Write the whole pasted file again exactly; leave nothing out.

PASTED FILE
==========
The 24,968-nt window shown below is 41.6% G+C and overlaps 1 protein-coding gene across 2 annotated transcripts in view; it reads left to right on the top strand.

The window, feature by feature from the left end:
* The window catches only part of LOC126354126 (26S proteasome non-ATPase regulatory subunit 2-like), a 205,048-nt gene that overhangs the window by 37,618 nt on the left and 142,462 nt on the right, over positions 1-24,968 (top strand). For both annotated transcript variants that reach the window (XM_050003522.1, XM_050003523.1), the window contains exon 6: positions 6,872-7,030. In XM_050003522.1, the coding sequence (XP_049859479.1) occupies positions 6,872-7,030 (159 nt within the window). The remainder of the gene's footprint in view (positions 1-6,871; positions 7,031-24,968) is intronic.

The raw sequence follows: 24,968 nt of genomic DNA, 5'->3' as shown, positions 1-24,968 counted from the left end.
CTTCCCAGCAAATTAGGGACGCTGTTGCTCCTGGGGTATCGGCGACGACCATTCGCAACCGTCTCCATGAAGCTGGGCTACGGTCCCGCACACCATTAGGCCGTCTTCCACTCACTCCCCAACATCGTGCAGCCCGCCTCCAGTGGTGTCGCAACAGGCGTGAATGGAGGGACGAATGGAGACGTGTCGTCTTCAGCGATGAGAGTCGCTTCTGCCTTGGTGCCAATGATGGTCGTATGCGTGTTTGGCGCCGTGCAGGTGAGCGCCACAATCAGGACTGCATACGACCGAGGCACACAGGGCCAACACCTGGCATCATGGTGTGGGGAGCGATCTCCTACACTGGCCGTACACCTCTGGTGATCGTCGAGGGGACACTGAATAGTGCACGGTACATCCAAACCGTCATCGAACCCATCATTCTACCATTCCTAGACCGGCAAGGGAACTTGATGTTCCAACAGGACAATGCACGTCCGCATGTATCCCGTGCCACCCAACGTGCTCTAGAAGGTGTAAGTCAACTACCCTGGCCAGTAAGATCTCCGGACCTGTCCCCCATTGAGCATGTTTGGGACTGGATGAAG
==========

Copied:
The 24,968-nt window shown below is 41.6% G+C and overlaps 1 protein-coding gene across 2 annotated transcripts in view; it reads left to right on the top strand.

The window, feature by feature from the left end:
* The window catches only part of LOC126354126 (26S proteasome non-ATPase regulatory subunit 2-like), a 205,048-nt gene that overhangs the window by 37,618 nt on the left and 142,462 nt on the right, over positions 1-24,968 (top strand). For both annotated transcript variants that reach the window (XM_050003522.1, XM_050003523.1), the window contains exon 6: positions 6,872-7,030. In XM_050003522.1, the coding sequence (XP_049859479.1) occupies positions 6,872-7,030 (159 nt within the window). The remainder of the gene's footprint in view (positions 1-6,871; positions 7,031-24,968) is intronic.

The raw sequence follows: 24,968 nt of genomic DNA, 5'->3' as shown, positions 1-24,968 counted from the left end.
CTTCCCAGCAAATTAGGGACGCTGTTGCTCCTGGGGTATCGGCGACGACCATTCGCAACCGTCTCCATGAAGCTGGGCTACGGTCCCGCACACCATTAGGCCGTCTTCCACTCACTCCCCAACATCGTGCAGCCCGCCTCCAGTGGTGTCGCAACAGGCGTGAATGGAGGGACGAATGGAGACGTGTCGTCTTCAGCGATGAGAGTCGCTTCTGCCTTGGTGCCAATGATGGTCGTATGCGTGTTTGGCGCCGTGCAGGTGAGCGCCACAATCAGGACTGCATACGACCGAGGCACACAGGGCCAACACCTGGCATCATGGTGTGGGGAGCGATCTCCTACACTGGCCGTACACCTCTGGTGATCGTCGAGGGGACACTGAATAGTGCACGGTACATCCAAACCGTCATCGAACCCATCATTCTACCATTCCTAGACCGGCAAGGGAACTTGATGTTCCAACAGGACAATGCACGTCCGCATGTATCCCGTGCCACCCAACGTGCTCTAGAAGGTGTAAGTCAACTACCCTGGCCAGTAAGATCTCCGGACCTGTCCCCCATTGAGCATGTTTGGGACTGGATGAAG